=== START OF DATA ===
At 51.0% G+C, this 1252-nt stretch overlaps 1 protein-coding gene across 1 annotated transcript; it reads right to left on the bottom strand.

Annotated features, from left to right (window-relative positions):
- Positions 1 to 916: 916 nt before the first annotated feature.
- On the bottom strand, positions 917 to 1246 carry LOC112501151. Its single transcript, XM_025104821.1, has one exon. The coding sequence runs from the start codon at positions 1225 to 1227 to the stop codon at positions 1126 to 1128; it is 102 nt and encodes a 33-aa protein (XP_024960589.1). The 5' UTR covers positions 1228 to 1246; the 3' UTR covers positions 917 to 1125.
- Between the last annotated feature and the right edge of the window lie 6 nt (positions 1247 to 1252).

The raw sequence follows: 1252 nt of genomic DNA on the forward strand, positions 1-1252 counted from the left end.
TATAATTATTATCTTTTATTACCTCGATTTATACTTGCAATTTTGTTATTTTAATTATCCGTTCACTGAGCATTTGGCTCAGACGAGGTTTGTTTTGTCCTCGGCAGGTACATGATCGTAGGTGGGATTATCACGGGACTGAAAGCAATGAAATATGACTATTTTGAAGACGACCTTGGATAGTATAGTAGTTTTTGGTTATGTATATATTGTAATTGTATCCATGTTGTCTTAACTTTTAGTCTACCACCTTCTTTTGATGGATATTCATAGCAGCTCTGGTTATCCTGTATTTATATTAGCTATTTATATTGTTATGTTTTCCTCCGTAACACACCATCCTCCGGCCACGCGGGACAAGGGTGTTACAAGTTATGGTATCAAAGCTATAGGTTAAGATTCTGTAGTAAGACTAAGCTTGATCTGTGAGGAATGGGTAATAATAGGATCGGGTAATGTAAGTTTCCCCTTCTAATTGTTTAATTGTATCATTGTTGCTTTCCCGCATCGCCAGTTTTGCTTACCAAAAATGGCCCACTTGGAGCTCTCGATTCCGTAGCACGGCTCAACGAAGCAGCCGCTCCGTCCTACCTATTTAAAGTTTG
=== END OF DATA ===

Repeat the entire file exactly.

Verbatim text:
At 51.0% G+C, this 1252-nt stretch overlaps 1 protein-coding gene across 1 annotated transcript; it reads right to left on the bottom strand.

Annotated features, from left to right (window-relative positions):
- Positions 1 to 916: 916 nt before the first annotated feature.
- On the bottom strand, positions 917 to 1246 carry LOC112501151. Its single transcript, XM_025104821.1, has one exon. The coding sequence runs from the start codon at positions 1225 to 1227 to the stop codon at positions 1126 to 1128; it is 102 nt and encodes a 33-aa protein (XP_024960589.1). The 5' UTR covers positions 1228 to 1246; the 3' UTR covers positions 917 to 1125.
- Between the last annotated feature and the right edge of the window lie 6 nt (positions 1247 to 1252).

The raw sequence follows: 1252 nt of genomic DNA on the forward strand, positions 1-1252 counted from the left end.
TATAATTATTATCTTTTATTACCTCGATTTATACTTGCAATTTTGTTATTTTAATTATCCGTTCACTGAGCATTTGGCTCAGACGAGGTTTGTTTTGTCCTCGGCAGGTACATGATCGTAGGTGGGATTATCACGGGACTGAAAGCAATGAAATATGACTATTTTGAAGACGACCTTGGATAGTATAGTAGTTTTTGGTTATGTATATATTGTAATTGTATCCATGTTGTCTTAACTTTTAGTCTACCACCTTCTTTTGATGGATATTCATAGCAGCTCTGGTTATCCTGTATTTATATTAGCTATTTATATTGTTATGTTTTCCTCCGTAACACACCATCCTCCGGCCACGCGGGACAAGGGTGTTACAAGTTATGGTATCAAAGCTATAGGTTAAGATTCTGTAGTAAGACTAAGCTTGATCTGTGAGGAATGGGTAATAATAGGATCGGGTAATGTAAGTTTCCCCTTCTAATTGTTTAATTGTATCATTGTTGCTTTCCCGCATCGCCAGTTTTGCTTACCAAAAATGGCCCACTTGGAGCTCTCGATTCCGTAGCACGGCTCAACGAAGCAGCCGCTCCGTCCTACCTATTTAAAGTTTG